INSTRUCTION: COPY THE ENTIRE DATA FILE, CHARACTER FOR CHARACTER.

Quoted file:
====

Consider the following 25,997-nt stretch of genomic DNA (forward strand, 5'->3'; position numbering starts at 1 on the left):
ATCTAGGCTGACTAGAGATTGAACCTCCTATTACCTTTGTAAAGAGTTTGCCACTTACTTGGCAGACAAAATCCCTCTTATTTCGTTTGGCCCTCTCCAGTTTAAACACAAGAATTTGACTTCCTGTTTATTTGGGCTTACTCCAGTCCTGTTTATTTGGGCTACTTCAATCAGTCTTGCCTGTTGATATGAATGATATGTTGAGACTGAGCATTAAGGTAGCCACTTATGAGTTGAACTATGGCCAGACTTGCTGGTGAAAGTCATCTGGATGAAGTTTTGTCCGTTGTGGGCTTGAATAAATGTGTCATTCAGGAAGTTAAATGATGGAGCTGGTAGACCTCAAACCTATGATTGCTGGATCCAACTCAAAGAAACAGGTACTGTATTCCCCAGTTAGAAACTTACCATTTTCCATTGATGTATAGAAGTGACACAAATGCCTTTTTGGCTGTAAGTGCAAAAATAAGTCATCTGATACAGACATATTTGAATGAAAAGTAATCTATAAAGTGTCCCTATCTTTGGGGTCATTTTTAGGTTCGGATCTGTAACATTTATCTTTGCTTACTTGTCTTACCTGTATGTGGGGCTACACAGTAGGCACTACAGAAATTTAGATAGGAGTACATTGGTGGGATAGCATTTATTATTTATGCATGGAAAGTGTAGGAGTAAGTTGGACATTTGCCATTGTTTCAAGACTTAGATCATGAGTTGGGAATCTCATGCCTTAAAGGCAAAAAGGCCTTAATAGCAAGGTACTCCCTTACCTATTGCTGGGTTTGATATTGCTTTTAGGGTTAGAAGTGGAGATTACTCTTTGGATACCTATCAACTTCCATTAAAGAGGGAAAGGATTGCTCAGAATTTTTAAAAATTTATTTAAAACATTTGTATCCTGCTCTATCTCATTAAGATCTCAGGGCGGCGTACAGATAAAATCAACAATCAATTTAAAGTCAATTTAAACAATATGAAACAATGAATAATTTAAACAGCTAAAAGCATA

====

Consider the following 25,997-nt stretch of genomic DNA (forward strand, 5'->3'; position numbering starts at 1 on the left):
ATCTAGGCTGACTAGAGATTGAACCTCCTATTACCTTTGTAAAGAGTTTGCCACTTACTTGGCAGACAAAATCCCTCTTATTTCGTTTGGCCCTCTCCAGTTTAAACACAAGAATTTGACTTCCTGTTTATTTGGGCTTACTCCAGTCCTGTTTATTTGGGCTACTTCAATCAGTCTTGCCTGTTGATATGAATGATATGTTGAGACTGAGCATTAAGGTAGCCACTTATGAGTTGAACTATGGCCAGACTTGCTGGTGAAAGTCATCTGGATGAAGTTTTGTCCGTTGTGGGCTTGAATAAATGTGTCATTCAGGAAGTTAAATGATGGAGCTGGTAGACCTCAAACCTATGATTGCTGGATCCAACTCAAAGAAACAGGTACTGTATTCCCCAGTTAGAAACTTACCATTTTCCATTGATGTATAGAAGTGACACAAATGCCTTTTTGGCTGTAAGTGCAAAAATAAGTCATCTGATACAGACATATTTGAATGAAAAGTAATCTATAAAGTGTCCCTATCTTTGGGGTCATTTTTAGGTTCGGATCTGTAACATTTATCTTTGCTTACTTGTCTTACCTGTATGTGGGGCTACACAGTAGGCACTACAGAAATTTAGATAGGAGTACATTGGTGGGATAGCATTTATTATTTATGCATGGAAAGTGTAGGAGTAAGTTGGACATTTGCCATTGTTTCAAGACTTAGATCATGAGTTGGGAATCTCATGCCTTAAAGGCAAAAAGGCCTTAATAGCAAGGTACTCCCTTACCTATTGCTGGGTTTGATATTGCTTTTAGGGTTAGAAGTGGAGATTACTCTTTGGATACCTATCAACTTCCATTAAAGAGGGAAAGGATTGCTCAGAATTTTTAAAAATTTATTTAAAACATTTGTATCCTGCTCTATCTCATTAAGATCTCAGGGCGGCGTACAGATAAAATCAACAATCAATTTAAAGTCAATTTAAACAATATGAAACAATGAATAATTTAAACAGCTAAAAGCATA